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Tips and Tricks using the Database-Link


Finding databases on a hard disk

To find a Microsoft Access database on your hard disk without the file open dialog you can use the Mathematica FileNames command. Searching the harddisk might take some time depending on the size of the hard disk and the speed of your computer.

To find the NWind.mdb example database which ships with Microsoft Access use


If no valid file name is returned asked your system administrator for the location of this example database. It might be on a network. Replacing "\\" with the drive name will find the path to the sample database.

To open a connection to the database use



Finding the same fieldnames in different tables

In practical data analysis situations it is helpful to find all tables which include the same field names. This is a simple task in some databases by searching the system tables. But even there it is less comfortable then doing this analysis with Mathematica. For Microsoft Access we do not know of a possiblity to search the system tables.

The Database-Link and the Mathematica Add-on Statistics`DataManipulation` is loaded


Connecting to the database. In this case to the NWind database (see Finding databases on a hard disk).


Generating a list of tables from a database.


Now the fieldnames for each table is retrieved


Calculating the frequencies on the field names and selecting all elements from the list which appear at least twice and which have a field type which is regularly used for id´s.


Using the Cases command together with the "___#___" pattern to select the tables with the field name we are looking for somewhere in the list of fieldnames

Order Details
Order Details


Seeing the data while working with it

Very often it is helpful to see the data your are working with. To achieve this you can open the MS Access or MS Excel application in parallel to working with Mathematica and the Database-Link. If you get an error from MS Access or MS Excel then change the sequence in which you connect to the database from Mathematica and open MS Access or MS Excel. If you work with different databases then linking the tables to MS Access gives you the same result.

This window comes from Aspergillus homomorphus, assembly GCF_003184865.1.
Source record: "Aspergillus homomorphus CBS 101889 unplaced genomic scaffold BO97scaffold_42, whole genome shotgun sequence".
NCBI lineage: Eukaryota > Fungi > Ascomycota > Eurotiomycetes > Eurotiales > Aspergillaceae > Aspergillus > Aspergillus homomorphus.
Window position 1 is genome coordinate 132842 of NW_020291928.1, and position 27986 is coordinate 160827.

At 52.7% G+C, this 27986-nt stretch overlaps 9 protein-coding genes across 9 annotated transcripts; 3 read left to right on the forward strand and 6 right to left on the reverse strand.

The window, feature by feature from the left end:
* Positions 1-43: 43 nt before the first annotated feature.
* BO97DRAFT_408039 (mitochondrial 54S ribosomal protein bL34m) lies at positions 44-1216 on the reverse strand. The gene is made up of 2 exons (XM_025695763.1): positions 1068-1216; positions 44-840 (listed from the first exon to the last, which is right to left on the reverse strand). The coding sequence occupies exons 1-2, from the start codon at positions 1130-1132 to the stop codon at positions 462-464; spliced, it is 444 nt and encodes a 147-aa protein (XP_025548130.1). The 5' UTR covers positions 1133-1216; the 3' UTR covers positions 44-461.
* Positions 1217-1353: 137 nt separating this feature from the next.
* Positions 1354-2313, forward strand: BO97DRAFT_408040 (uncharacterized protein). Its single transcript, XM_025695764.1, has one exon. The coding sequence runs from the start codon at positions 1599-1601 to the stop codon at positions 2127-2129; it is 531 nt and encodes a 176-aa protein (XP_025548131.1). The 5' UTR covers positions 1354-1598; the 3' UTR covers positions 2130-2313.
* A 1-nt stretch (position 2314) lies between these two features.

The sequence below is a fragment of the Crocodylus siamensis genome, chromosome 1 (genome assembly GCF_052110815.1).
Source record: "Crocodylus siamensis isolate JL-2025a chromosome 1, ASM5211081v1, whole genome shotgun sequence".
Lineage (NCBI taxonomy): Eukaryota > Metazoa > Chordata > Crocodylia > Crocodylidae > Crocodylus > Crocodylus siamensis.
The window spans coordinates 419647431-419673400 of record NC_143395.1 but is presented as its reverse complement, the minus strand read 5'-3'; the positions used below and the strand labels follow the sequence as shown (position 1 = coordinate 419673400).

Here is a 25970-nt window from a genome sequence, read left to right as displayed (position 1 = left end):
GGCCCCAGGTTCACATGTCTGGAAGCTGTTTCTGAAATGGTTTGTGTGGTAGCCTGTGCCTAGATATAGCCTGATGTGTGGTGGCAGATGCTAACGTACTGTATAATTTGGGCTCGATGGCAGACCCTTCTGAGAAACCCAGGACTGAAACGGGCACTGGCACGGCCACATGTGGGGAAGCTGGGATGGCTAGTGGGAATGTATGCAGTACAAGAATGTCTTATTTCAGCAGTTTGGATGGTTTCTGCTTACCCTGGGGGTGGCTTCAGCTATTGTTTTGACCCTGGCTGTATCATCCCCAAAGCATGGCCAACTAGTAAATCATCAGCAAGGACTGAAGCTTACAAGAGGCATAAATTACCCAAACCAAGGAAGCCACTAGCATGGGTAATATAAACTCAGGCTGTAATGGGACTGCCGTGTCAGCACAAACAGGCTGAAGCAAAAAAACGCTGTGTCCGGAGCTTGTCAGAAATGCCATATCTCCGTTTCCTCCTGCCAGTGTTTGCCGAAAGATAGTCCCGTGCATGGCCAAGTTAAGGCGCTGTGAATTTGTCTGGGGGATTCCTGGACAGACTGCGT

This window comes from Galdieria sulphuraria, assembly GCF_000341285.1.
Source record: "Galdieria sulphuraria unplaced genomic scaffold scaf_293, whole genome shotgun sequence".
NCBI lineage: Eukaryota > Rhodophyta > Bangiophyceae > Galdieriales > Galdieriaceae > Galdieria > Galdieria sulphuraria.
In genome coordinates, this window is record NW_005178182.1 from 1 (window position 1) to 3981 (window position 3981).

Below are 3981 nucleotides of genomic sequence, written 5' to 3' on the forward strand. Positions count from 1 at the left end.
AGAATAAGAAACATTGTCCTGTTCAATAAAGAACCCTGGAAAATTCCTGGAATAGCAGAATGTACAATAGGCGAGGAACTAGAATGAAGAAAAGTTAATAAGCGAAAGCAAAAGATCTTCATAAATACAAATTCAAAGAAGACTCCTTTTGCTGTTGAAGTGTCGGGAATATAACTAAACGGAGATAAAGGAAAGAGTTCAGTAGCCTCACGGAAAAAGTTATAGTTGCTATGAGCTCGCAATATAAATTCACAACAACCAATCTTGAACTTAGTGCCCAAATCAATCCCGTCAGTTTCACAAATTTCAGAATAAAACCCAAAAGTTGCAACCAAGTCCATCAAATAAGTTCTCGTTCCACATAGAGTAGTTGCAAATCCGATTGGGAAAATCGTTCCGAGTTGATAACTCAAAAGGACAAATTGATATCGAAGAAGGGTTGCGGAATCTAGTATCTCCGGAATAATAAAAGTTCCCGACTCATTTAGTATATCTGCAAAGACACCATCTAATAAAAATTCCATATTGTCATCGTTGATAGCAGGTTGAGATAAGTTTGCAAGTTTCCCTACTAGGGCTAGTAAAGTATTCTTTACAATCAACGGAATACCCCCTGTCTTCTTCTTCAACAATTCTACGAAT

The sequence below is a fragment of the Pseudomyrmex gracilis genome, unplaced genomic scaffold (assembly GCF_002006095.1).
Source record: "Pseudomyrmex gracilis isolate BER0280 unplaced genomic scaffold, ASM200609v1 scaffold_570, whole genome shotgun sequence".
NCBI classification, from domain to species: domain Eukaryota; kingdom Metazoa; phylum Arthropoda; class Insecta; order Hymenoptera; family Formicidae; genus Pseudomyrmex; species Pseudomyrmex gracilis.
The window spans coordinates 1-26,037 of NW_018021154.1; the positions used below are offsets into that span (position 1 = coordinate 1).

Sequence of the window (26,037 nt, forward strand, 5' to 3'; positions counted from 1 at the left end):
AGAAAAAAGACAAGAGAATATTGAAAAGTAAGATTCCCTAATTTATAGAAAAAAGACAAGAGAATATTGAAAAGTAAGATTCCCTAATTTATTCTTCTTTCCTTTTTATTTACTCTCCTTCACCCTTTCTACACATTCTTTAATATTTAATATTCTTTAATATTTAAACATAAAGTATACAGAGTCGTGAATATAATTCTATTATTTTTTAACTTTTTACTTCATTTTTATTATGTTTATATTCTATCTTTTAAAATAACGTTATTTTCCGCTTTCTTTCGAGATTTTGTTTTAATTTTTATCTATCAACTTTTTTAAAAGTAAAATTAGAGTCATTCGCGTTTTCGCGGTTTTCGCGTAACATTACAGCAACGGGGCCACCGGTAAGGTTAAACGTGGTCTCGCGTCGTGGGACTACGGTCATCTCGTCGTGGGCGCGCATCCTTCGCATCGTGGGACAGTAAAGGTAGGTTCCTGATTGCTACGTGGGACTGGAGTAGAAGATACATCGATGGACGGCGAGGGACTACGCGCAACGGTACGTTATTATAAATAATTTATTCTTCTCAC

Generating PIVOT tables

The Database-Link just passes through the SQL commands to the database or the ODBC driver. Therefore it is possible to use proprietary extensions to the SQL command set from the vendor of the database if the ODBC driver support them. One example of a proprietary extension is the TRANSFORM/PIVOT command in MS Access.

Load the Database-Link if it is not loaded yet


Connecting to the NWind.mdb database if you are not connected yet. (To find  the NWind database see Finding databases on a hard disk).


Defining the SQL query to retrieve a pivot table of the quarterly sales for each salesperson

LastName 1 2 3 4
Buchanan 3 4 6 6
Callahan 18 9 14 13
Davolio 8 11 19 15
Dodsworth 2 7 3 7
Fuller 8 11 11 12
King 6 13 12 6
Leverling 21 14 10 26
Peacock 19 16 24 21
Suyama 6 8 5 14

For the explenation of Transform., Pivot and DatePart see your MS Access online help.


Using the SQL functionality to speed up analysis

To do simply data tasks like selecting, sorting or aggregating data use the functionality which is provided from SQL. Very often this will speed up the data analysis by a multiple factor. To handle data is what SQL server are build for. Using aggregation functions from SQL also allows to save system memory, reduces network traffic and simplifies the code. To demonstrate the effect see the following example.

Load the Database-Link if it is not loaded yet


Connecting to the NWind.mdb database if you are not connected yet. (To find  the NWind database see Finding databases on a hard disk).